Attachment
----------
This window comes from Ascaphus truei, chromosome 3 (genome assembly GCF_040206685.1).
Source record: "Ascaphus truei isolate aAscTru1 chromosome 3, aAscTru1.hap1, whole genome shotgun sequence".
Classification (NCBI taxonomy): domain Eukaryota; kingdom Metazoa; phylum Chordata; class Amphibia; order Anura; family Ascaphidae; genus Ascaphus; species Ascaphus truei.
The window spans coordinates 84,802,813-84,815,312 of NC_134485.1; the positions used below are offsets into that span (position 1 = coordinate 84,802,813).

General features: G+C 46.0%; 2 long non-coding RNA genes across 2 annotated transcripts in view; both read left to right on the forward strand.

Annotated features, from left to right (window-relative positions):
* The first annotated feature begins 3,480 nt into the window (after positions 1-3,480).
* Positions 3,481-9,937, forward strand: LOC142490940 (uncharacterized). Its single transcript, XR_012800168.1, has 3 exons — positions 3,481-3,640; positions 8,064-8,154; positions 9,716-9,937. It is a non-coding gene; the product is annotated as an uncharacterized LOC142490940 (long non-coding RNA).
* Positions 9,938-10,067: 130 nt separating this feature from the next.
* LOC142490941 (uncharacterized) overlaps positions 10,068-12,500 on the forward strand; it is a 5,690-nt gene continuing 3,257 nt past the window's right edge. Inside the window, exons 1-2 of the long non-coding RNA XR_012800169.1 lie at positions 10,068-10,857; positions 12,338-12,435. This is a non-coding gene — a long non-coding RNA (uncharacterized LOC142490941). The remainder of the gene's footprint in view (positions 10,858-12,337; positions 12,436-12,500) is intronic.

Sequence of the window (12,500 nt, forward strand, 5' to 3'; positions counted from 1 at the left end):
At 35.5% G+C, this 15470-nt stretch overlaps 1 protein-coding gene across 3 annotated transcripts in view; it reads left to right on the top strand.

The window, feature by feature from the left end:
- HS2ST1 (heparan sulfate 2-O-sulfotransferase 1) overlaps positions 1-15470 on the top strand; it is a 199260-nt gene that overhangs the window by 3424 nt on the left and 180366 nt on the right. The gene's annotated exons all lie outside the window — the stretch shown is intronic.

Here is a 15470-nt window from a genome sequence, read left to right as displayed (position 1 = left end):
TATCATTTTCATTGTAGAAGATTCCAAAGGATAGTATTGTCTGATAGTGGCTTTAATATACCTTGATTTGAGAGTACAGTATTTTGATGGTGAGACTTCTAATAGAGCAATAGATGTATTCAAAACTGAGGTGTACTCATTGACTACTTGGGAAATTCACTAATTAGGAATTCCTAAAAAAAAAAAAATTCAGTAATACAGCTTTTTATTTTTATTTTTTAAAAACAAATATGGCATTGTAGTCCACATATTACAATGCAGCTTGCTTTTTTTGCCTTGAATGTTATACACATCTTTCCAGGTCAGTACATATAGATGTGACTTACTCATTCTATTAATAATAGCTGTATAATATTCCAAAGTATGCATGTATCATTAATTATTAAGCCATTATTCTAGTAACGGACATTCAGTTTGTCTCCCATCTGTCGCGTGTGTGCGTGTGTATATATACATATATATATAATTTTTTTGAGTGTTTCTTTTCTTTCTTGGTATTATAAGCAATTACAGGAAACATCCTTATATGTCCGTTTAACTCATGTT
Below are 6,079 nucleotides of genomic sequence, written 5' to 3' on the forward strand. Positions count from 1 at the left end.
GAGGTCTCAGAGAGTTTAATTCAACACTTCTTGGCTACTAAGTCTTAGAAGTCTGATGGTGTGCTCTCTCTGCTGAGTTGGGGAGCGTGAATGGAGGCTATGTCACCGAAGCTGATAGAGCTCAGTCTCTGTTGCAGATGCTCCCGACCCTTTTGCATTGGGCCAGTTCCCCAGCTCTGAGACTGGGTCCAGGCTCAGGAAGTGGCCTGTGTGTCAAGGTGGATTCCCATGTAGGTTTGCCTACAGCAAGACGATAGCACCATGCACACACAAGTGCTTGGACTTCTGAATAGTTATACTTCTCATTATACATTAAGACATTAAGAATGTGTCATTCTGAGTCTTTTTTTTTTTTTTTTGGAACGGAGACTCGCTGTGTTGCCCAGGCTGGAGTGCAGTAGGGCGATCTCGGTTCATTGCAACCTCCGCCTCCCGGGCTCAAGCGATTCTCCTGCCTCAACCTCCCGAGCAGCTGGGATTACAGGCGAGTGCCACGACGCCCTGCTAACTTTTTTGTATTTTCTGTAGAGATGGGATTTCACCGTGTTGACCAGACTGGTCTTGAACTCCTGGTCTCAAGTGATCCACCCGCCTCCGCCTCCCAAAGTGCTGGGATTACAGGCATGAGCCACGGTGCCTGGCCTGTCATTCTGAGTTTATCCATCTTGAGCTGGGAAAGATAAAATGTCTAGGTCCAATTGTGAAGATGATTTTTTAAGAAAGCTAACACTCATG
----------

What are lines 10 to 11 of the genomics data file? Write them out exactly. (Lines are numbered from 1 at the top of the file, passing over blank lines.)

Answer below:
* LOC142490941 (uncharacterized) overlaps positions 10,068-12,500 on the forward strand; it is a 5,690-nt gene continuing 3,257 nt past the window's right edge. Inside the window, exons 1-2 of the long non-coding RNA XR_012800169.1 lie at positions 10,068-10,857; positions 12,338-12,435. This is a non-coding gene — a long non-coding RNA (uncharacterized LOC142490941). The remainder of the gene's footprint in view (positions 10,858-12,337; positions 12,436-12,500) is intronic.

Sequence of the window (12,500 nt, forward strand, 5' to 3'; positions counted from 1 at the left end):